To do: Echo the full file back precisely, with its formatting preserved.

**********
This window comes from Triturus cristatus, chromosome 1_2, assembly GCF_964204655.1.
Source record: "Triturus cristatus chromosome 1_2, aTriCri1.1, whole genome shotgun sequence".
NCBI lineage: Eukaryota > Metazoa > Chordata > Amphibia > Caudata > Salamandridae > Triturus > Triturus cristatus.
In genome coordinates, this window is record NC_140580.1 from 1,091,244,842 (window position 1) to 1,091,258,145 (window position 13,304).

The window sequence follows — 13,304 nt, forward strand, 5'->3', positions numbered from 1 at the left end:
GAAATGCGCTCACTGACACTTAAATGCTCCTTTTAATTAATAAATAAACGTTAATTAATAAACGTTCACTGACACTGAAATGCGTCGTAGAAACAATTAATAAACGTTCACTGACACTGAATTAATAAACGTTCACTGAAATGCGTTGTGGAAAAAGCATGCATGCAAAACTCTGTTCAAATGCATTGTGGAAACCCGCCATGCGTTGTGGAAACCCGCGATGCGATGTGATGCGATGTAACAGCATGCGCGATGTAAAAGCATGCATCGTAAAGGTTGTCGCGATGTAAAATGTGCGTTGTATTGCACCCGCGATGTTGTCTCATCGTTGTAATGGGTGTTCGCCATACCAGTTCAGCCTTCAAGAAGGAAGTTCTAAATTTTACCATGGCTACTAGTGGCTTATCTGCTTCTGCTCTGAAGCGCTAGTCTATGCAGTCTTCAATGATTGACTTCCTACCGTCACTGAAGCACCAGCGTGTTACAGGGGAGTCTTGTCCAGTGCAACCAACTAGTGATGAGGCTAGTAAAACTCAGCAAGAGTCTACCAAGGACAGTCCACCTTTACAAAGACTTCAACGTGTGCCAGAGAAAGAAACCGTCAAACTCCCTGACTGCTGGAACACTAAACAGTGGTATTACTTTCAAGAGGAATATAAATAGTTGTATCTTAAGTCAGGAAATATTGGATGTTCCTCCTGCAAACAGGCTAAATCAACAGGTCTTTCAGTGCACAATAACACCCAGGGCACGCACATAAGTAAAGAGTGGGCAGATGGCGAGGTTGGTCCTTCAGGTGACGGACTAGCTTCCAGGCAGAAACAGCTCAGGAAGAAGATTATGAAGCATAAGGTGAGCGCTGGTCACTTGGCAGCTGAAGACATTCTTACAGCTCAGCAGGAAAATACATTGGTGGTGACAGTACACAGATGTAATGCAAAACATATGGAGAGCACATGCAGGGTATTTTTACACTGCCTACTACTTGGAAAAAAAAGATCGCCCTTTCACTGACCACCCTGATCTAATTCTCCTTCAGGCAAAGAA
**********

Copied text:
This window comes from Triturus cristatus, chromosome 1_2, assembly GCF_964204655.1.
Source record: "Triturus cristatus chromosome 1_2, aTriCri1.1, whole genome shotgun sequence".
NCBI lineage: Eukaryota > Metazoa > Chordata > Amphibia > Caudata > Salamandridae > Triturus > Triturus cristatus.
In genome coordinates, this window is record NC_140580.1 from 1,091,244,842 (window position 1) to 1,091,258,145 (window position 13,304).

The window sequence follows — 13,304 nt, forward strand, 5'->3', positions numbered from 1 at the left end:
GAAATGCGCTCACTGACACTTAAATGCTCCTTTTAATTAATAAATAAACGTTAATTAATAAACGTTCACTGACACTGAAATGCGTCGTAGAAACAATTAATAAACGTTCACTGACACTGAATTAATAAACGTTCACTGAAATGCGTTGTGGAAAAAGCATGCATGCAAAACTCTGTTCAAATGCATTGTGGAAACCCGCCATGCGTTGTGGAAACCCGCGATGCGATGTGATGCGATGTAACAGCATGCGCGATGTAAAAGCATGCATCGTAAAGGTTGTCGCGATGTAAAATGTGCGTTGTATTGCACCCGCGATGTTGTCTCATCGTTGTAATGGGTGTTCGCCATACCAGTTCAGCCTTCAAGAAGGAAGTTCTAAATTTTACCATGGCTACTAGTGGCTTATCTGCTTCTGCTCTGAAGCGCTAGTCTATGCAGTCTTCAATGATTGACTTCCTACCGTCACTGAAGCACCAGCGTGTTACAGGGGAGTCTTGTCCAGTGCAACCAACTAGTGATGAGGCTAGTAAAACTCAGCAAGAGTCTACCAAGGACAGTCCACCTTTACAAAGACTTCAACGTGTGCCAGAGAAAGAAACCGTCAAACTCCCTGACTGCTGGAACACTAAACAGTGGTATTACTTTCAAGAGGAATATAAATAGTTGTATCTTAAGTCAGGAAATATTGGATGTTCCTCCTGCAAACAGGCTAAATCAACAGGTCTTTCAGTGCACAATAACACCCAGGGCACGCACATAAGTAAAGAGTGGGCAGATGGCGAGGTTGGTCCTTCAGGTGACGGACTAGCTTCCAGGCAGAAACAGCTCAGGAAGAAGATTATGAAGCATAAGGTGAGCGCTGGTCACTTGGCAGCTGAAGACATTCTTACAGCTCAGCAGGAAAATACATTGGTGGTGACAGTACACAGATGTAATGCAAAACATATGGAGAGCACATGCAGGGTATTTTTACACTGCCTACTACTTGGAAAAAAAAGATCGCCCTTTCACTGACCACCCTGATCTAATTCTCCTTCAGGCAAAGAA